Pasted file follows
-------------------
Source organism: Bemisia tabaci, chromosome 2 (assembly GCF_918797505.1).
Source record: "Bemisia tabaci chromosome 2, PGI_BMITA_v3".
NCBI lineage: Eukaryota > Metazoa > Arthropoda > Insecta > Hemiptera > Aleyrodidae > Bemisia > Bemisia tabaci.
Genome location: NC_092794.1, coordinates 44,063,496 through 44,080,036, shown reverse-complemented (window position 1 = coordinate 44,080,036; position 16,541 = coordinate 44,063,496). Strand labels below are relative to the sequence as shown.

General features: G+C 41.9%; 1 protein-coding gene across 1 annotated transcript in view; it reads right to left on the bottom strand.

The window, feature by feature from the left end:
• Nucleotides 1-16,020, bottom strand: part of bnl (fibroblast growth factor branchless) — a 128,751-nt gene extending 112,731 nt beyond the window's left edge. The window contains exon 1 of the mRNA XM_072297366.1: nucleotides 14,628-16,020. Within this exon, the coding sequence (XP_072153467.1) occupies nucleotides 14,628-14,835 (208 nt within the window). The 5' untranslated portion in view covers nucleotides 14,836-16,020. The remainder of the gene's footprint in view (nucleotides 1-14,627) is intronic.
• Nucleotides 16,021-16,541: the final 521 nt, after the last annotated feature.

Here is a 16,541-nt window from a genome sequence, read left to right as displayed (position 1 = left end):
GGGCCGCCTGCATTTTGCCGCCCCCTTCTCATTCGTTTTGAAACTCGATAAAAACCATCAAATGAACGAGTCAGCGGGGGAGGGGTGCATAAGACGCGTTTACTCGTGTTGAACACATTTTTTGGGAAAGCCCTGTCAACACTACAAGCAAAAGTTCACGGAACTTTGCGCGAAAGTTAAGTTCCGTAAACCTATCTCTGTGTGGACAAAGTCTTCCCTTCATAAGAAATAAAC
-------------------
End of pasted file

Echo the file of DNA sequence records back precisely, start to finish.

Source organism: Bemisia tabaci, chromosome 2 (assembly GCF_918797505.1).
Source record: "Bemisia tabaci chromosome 2, PGI_BMITA_v3".
NCBI lineage: Eukaryota > Metazoa > Arthropoda > Insecta > Hemiptera > Aleyrodidae > Bemisia > Bemisia tabaci.
Genome location: NC_092794.1, coordinates 44,063,496 through 44,080,036, shown reverse-complemented (window position 1 = coordinate 44,080,036; position 16,541 = coordinate 44,063,496). Strand labels below are relative to the sequence as shown.

General features: G+C 41.9%; 1 protein-coding gene across 1 annotated transcript in view; it reads right to left on the bottom strand.

The window, feature by feature from the left end:
• Nucleotides 1-16,020, bottom strand: part of bnl (fibroblast growth factor branchless) — a 128,751-nt gene extending 112,731 nt beyond the window's left edge. The window contains exon 1 of the mRNA XM_072297366.1: nucleotides 14,628-16,020. Within this exon, the coding sequence (XP_072153467.1) occupies nucleotides 14,628-14,835 (208 nt within the window). The 5' untranslated portion in view covers nucleotides 14,836-16,020. The remainder of the gene's footprint in view (nucleotides 1-14,627) is intronic.
• Nucleotides 16,021-16,541: the final 521 nt, after the last annotated feature.

Here is a 16,541-nt window from a genome sequence, read left to right as displayed (position 1 = left end):
GGGCCGCCTGCATTTTGCCGCCCCCTTCTCATTCGTTTTGAAACTCGATAAAAACCATCAAATGAACGAGTCAGCGGGGGAGGGGTGCATAAGACGCGTTTACTCGTGTTGAACACATTTTTTGGGAAAGCCCTGTCAACACTACAAGCAAAAGTTCACGGAACTTTGCGCGAAAGTTAAGTTCCGTAAACCTATCTCTGTGTGGACAAAGTCTTCCCTTCATAAGAAATAAAC